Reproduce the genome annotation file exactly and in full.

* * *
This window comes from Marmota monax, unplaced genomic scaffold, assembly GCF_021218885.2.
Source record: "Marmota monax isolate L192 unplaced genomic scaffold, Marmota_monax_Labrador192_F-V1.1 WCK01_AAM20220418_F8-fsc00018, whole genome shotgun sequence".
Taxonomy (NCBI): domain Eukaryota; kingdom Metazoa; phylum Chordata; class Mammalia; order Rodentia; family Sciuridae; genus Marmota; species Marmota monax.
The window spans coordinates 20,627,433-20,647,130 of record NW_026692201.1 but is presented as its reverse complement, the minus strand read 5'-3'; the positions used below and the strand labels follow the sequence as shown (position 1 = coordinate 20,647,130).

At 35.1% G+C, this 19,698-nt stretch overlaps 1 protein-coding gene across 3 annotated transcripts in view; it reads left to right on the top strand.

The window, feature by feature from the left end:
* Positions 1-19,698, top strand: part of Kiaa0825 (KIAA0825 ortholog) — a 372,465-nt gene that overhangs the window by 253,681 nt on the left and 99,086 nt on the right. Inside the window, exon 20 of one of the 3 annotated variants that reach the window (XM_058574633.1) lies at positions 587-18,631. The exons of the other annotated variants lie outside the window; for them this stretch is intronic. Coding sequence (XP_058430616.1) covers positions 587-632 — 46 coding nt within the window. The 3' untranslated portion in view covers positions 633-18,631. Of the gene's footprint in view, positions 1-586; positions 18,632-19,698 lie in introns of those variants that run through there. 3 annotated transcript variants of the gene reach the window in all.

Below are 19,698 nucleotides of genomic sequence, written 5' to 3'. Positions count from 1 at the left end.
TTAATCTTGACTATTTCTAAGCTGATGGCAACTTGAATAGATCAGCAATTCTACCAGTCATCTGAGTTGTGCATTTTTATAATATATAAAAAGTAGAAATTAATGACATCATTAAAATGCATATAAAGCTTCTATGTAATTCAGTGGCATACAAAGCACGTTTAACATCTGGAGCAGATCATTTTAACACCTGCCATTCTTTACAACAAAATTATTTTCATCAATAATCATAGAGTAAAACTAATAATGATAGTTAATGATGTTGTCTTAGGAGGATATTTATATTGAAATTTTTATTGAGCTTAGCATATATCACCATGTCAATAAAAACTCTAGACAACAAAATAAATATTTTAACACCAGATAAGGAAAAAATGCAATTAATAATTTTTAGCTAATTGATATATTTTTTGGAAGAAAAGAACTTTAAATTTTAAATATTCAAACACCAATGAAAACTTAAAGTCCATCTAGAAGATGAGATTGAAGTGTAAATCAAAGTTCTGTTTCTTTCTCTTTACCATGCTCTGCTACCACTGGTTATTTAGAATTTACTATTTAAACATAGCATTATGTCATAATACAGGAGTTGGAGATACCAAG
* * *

This window comes from Marmota monax, unplaced genomic scaffold, assembly GCF_021218885.2.
Source record: "Marmota monax isolate L192 unplaced genomic scaffold, Marmota_monax_Labrador192_F-V1.1 WCK01_AAM20220418_F8-fsc00018, whole genome shotgun sequence".
Taxonomy (NCBI): domain Eukaryota; kingdom Metazoa; phylum Chordata; class Mammalia; order Rodentia; family Sciuridae; genus Marmota; species Marmota monax.
The window spans coordinates 20,627,433-20,647,130 of record NW_026692201.1 but is presented as its reverse complement, the minus strand read 5'-3'; the positions used below and the strand labels follow the sequence as shown (position 1 = coordinate 20,647,130).

At 35.1% G+C, this 19,698-nt stretch overlaps 1 protein-coding gene across 3 annotated transcripts in view; it reads left to right on the top strand.

The window, feature by feature from the left end:
* Positions 1-19,698, top strand: part of Kiaa0825 (KIAA0825 ortholog) — a 372,465-nt gene that overhangs the window by 253,681 nt on the left and 99,086 nt on the right. Inside the window, exon 20 of one of the 3 annotated variants that reach the window (XM_058574633.1) lies at positions 587-18,631. The exons of the other annotated variants lie outside the window; for them this stretch is intronic. Coding sequence (XP_058430616.1) covers positions 587-632 — 46 coding nt within the window. The 3' untranslated portion in view covers positions 633-18,631. Of the gene's footprint in view, positions 1-586; positions 18,632-19,698 lie in introns of those variants that run through there. 3 annotated transcript variants of the gene reach the window in all.

Below are 19,698 nucleotides of genomic sequence, written 5' to 3'. Positions count from 1 at the left end.
TTAATCTTGACTATTTCTAAGCTGATGGCAACTTGAATAGATCAGCAATTCTACCAGTCATCTGAGTTGTGCATTTTTATAATATATAAAAAGTAGAAATTAATGACATCATTAAAATGCATATAAAGCTTCTATGTAATTCAGTGGCATACAAAGCACGTTTAACATCTGGAGCAGATCATTTTAACACCTGCCATTCTTTACAACAAAATTATTTTCATCAATAATCATAGAGTAAAACTAATAATGATAGTTAATGATGTTGTCTTAGGAGGATATTTATATTGAAATTTTTATTGAGCTTAGCATATATCACCATGTCAATAAAAACTCTAGACAACAAAATAAATATTTTAACACCAGATAAGGAAAAAATGCAATTAATAATTTTTAGCTAATTGATATATTTTTTGGAAGAAAAGAACTTTAAATTTTAAATATTCAAACACCAATGAAAACTTAAAGTCCATCTAGAAGATGAGATTGAAGTGTAAATCAAAGTTCTGTTTCTTTCTCTTTACCATGCTCTGCTACCACTGGTTATTTAGAATTTACTATTTAAACATAGCATTATGTCATAATACAGGAGTTGGAGATACCAAG